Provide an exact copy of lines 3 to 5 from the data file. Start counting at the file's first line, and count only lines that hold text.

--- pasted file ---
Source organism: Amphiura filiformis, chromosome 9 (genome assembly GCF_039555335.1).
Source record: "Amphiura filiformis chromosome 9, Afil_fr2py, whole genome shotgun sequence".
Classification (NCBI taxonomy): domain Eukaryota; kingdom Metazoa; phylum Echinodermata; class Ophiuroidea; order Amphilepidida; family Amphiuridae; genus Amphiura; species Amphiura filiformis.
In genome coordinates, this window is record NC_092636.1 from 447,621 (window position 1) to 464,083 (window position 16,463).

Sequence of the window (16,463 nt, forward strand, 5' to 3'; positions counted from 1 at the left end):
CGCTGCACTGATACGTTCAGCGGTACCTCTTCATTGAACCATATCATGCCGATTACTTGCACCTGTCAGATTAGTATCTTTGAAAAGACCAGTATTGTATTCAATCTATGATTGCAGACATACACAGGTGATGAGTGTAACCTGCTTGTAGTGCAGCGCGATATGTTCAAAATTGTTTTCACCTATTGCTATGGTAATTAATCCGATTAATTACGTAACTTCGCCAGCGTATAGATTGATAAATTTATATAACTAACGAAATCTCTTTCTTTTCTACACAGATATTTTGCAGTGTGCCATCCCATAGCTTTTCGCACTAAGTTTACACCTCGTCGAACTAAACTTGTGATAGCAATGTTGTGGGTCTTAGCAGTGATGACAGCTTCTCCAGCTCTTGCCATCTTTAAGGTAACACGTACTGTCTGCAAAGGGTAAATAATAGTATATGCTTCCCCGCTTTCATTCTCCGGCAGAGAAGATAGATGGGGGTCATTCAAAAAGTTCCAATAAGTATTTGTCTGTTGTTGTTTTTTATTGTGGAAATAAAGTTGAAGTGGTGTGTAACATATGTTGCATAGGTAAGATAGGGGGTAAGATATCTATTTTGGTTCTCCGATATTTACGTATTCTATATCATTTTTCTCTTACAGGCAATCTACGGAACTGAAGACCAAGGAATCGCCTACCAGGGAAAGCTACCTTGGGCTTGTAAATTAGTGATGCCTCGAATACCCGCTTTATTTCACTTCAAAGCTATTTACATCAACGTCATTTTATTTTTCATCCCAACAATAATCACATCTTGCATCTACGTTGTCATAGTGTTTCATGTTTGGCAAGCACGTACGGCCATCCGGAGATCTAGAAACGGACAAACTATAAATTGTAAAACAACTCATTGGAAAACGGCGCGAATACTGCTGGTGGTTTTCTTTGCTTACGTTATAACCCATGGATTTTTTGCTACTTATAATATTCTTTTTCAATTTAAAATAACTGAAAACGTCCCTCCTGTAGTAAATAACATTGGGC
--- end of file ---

Classification (NCBI taxonomy): domain Eukaryota; kingdom Metazoa; phylum Echinodermata; class Ophiuroidea; order Amphilepidida; family Amphiuridae; genus Amphiura; species Amphiura filiformis.
In genome coordinates, this window is record NC_092636.1 from 447,621 (window position 1) to 464,083 (window position 16,463).

Sequence of the window (16,463 nt, forward strand, 5' to 3'; positions counted from 1 at the left end):